Repair

The First letter:

The first letter you write to a credit reporting agency for a particular problem is very simple. It is just a statement of the problem that you are requesting be resolved along with information identifying who you are. It will be written in a polite, yet firm manner. The idea is to let them know you are aware of your rights under the law in a respectful and professional manner. A template for this letter can be found in Appendix III.

The whole purpose of this letter is to let them know you have an issue that needs to be resolved and that you are willing to work with them to give them whatever information they need to help you solve the problem.

The credit reporting agency will take the information you sent them and verify that it is on your credit report as stated in your letter. They will then attempt to verify the accuracy of this item with the original creditor in a timely manner. If they cannot successfully verify this information, they will remove that en” from your credit report. If they verify with the creditor that it is correct, it will stay on your credit report. Either way, you will get a reply from them in about thirty days detailing the results of their investigation.

Assuming this letter did not resolve your problem, it is time to move on to:

The second letter:

The second letter is sent to the credit reporting agency if the first letter did not resolve the issue to your satisfaction. This letter gives all the information the first letter supplied. Additionally, it states that it is a request for an investigation of this matter and further states that you want the information on who was contacted at the creditors firm. There is a template for this letter in Appendix III.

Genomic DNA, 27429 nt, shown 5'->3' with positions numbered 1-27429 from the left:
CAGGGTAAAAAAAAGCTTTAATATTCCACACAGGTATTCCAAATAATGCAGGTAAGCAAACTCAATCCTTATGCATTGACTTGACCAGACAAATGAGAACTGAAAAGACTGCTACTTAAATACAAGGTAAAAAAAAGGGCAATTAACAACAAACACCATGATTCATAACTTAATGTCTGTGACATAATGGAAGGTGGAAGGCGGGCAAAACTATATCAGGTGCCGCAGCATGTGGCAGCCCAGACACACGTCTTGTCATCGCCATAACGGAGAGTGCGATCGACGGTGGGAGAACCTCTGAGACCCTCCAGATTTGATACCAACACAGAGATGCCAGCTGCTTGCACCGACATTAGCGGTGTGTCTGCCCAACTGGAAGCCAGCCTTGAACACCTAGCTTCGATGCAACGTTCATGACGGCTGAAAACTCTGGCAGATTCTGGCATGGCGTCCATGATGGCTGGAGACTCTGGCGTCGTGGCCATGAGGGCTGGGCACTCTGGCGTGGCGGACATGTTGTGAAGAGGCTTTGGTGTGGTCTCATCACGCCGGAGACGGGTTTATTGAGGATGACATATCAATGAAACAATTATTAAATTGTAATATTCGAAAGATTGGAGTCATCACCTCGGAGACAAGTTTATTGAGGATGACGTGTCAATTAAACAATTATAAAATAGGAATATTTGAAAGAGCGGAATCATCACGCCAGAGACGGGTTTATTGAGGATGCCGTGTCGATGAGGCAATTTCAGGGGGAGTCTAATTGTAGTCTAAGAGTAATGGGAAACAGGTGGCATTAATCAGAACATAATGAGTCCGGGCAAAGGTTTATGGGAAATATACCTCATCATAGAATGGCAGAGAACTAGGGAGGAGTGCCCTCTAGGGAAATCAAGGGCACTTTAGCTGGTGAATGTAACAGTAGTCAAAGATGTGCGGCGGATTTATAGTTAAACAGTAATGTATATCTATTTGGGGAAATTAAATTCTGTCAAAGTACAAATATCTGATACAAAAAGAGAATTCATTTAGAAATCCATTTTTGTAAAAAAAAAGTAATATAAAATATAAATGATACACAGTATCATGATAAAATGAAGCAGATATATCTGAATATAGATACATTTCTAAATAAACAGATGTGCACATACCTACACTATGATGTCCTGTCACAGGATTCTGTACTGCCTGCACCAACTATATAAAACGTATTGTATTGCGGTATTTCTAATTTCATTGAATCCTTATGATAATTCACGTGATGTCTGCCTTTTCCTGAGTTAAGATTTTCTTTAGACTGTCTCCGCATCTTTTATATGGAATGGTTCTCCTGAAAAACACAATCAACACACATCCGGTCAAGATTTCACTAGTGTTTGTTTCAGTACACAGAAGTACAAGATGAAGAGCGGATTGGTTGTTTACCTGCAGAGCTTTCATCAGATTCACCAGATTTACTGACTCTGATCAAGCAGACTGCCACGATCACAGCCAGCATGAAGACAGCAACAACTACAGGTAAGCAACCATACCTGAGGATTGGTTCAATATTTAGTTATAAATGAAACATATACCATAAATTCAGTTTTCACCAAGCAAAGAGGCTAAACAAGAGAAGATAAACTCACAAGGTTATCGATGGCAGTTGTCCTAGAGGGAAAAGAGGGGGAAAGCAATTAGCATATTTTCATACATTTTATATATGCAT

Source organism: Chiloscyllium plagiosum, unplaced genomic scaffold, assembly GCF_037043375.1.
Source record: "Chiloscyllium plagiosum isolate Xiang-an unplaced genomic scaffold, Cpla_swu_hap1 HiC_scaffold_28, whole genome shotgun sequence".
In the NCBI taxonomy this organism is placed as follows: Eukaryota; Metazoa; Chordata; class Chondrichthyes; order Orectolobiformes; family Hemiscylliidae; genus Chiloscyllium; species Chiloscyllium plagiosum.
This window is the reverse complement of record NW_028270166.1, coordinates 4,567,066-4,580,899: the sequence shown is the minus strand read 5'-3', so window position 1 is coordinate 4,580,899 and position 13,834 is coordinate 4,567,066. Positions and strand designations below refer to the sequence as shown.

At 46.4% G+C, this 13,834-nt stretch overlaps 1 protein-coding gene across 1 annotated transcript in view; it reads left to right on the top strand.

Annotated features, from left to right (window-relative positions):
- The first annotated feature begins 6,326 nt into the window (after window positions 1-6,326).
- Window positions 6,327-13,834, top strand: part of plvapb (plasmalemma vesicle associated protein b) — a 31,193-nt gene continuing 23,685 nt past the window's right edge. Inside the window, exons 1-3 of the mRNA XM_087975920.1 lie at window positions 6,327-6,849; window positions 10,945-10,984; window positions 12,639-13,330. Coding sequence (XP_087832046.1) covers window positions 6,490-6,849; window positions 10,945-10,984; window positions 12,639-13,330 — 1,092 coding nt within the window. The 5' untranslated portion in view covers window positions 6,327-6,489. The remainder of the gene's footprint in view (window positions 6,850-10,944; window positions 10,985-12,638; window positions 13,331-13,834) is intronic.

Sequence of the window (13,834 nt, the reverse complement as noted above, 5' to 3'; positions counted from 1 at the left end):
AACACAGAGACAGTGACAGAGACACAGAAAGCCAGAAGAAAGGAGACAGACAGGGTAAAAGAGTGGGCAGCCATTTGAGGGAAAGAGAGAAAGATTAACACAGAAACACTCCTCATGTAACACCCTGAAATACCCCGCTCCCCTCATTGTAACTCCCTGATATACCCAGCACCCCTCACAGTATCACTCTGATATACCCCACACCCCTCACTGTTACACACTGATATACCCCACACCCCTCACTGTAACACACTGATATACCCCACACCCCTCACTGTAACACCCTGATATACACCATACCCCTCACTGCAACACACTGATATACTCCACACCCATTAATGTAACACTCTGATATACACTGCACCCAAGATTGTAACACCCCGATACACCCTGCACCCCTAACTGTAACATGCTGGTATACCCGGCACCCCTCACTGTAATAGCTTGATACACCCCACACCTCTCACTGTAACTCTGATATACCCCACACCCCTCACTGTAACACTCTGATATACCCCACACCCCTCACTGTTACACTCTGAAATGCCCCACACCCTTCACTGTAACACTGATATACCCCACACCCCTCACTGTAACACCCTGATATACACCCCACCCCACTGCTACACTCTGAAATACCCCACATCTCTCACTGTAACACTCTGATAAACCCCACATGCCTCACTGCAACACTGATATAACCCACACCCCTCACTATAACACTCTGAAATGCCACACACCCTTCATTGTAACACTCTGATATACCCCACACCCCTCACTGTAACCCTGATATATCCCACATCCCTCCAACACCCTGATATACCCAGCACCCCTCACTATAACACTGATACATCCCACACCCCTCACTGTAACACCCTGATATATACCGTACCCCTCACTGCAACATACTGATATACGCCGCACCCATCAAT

When the credit reporting agency receives this letter, it will reinvestigate the items requested. If any items are not resolved to your satisfaction, they will send you the information on the person they contacted at the creditors office to verify this information. It will usually include the company, the person’s name and address/phone number. This information can be used later by you to contact the creditor directly and discuss the matter.

At this point, you have done all you can to get a credit reporting agency to remove a negative item from your credit report. If them are still negative items left on your credit report, they are legitimate m far as your creditor and the credit reporting agencies are concerned. At this point, it is necessary to contact the creditor directly to try to get the item removed from your credit report by them.

Letter(s) to creditor:

There are several approaches you can take when communicating with your creditors. You can claim the information is incorrect or you can claim it is correct and you want to come to a resolution that is satisfactory to both you and the creditor.

If you claim the information is incorrect, you will need proof to back up your claim. Creditors assume their information is accurate. It is up to you to prove them wrong. If you can prove to them that they are wrong, they will quickly have your credit report updated with the correct information.